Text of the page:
Dr. Yaad Biran of Haifa University points out:

Zionism, like other national-liberation movements, preferred a romanticized conception of the past, according to which it would create a new common denominator for the Jews. In order to negate the present, Zionism had to internalize anti-Semitic stereotypes: to criticize the deteriorating life of Eastern European Jews and offer this Diaspora-style redemption. The danger was that romanticized nationalism was liable to deteriorate into fascism – because, if we are good and special, we have the right to take action in defense of our wonderful identity [41].

This “romanticised nationalism”, this idea that Jews constituted a race, differed from the national struggles of the early nineteenth century which drew their ideas from Voltaire and Rousseau and were catapulted into reality by Napoleon. Towards the turn of the 20th century, however, as imperialism and nationalist racism reached a new  high point, it seemed to Herzl clear that “the Jewish race” needed a Jewish state. It was a colonialist ideology [42].

Herzl’s concept began to spark interest among non-Jews, especially those who feared an influx of refugees from eastern Europe and the undesirable political consequences. And, as we have seen, an influential group of evangelical Christians had been actively promoting the Restoration of the Jews to Palestine for some considerable time.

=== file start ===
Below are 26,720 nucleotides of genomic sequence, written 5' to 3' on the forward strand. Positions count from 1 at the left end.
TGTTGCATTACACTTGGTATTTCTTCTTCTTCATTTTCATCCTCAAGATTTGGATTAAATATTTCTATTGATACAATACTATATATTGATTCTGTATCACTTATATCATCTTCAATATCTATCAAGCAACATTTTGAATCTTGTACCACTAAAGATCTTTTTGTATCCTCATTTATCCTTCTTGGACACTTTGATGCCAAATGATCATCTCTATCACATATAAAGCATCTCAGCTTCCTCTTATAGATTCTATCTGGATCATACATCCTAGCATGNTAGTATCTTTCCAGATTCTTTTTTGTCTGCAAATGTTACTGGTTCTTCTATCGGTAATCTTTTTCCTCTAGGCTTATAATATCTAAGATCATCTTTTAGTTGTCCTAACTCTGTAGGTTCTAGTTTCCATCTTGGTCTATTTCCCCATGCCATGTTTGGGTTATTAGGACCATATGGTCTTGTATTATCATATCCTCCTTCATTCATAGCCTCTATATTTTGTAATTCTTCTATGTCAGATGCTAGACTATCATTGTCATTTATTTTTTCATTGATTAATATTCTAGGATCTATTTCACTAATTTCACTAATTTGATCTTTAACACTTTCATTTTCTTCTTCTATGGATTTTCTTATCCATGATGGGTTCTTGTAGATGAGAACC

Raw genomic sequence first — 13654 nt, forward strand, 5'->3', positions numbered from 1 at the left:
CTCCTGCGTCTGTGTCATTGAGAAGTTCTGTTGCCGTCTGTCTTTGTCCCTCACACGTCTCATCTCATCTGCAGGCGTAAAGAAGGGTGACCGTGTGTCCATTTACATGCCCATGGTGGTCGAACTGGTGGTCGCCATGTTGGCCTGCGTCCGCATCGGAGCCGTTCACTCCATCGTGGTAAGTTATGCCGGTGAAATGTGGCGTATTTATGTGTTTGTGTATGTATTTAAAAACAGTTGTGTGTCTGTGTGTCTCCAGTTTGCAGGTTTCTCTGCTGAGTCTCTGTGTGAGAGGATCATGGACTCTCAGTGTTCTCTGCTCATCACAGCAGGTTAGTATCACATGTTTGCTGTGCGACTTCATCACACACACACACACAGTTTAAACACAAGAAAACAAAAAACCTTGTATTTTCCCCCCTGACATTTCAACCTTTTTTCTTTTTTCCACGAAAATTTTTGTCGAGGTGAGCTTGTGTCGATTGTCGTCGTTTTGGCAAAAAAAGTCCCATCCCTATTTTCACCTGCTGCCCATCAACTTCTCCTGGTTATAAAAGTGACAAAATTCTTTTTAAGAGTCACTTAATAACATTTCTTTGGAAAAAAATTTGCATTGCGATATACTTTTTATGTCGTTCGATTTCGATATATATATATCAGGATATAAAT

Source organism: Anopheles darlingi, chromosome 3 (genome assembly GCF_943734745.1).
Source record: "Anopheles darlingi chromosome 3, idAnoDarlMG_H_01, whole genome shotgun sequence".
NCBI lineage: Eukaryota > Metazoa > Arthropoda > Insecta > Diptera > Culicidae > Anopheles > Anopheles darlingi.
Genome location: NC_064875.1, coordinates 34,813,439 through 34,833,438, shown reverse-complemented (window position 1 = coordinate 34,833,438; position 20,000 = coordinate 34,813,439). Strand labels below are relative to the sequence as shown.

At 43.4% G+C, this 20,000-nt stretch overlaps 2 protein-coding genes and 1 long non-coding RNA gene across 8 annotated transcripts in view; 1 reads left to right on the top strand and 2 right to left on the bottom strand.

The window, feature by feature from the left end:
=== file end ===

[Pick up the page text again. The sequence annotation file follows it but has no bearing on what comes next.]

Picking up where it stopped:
When browsing in a Vienna bookshop in the spring of 1896, the chaplain of the British embassy in Vienna, came across Der Judenstaat  − and was electrified. He arranged an introduction through an acquaintance, and thus began a long and for Herzl very helpful relationship. The clergyman was none other than the active Anglo-German Restorationist, Revd. Dr. William Hechler who had pointed Leon Pinsker towards Palestine 14 years earlier in 1882.

Hechler was by now established in Vienna as the chaplain to the British embassy there. He remained, however, eccentric in his appearance and his beliefs about the Jews and Jerusalem, centering around his abstruse recalculations of biblical prophetic verses was not at all to Herzl’s taste. As he had with Pinsker, Hechler assured Herzl that he was the agent of the Almighty and was fulfilling prophesy.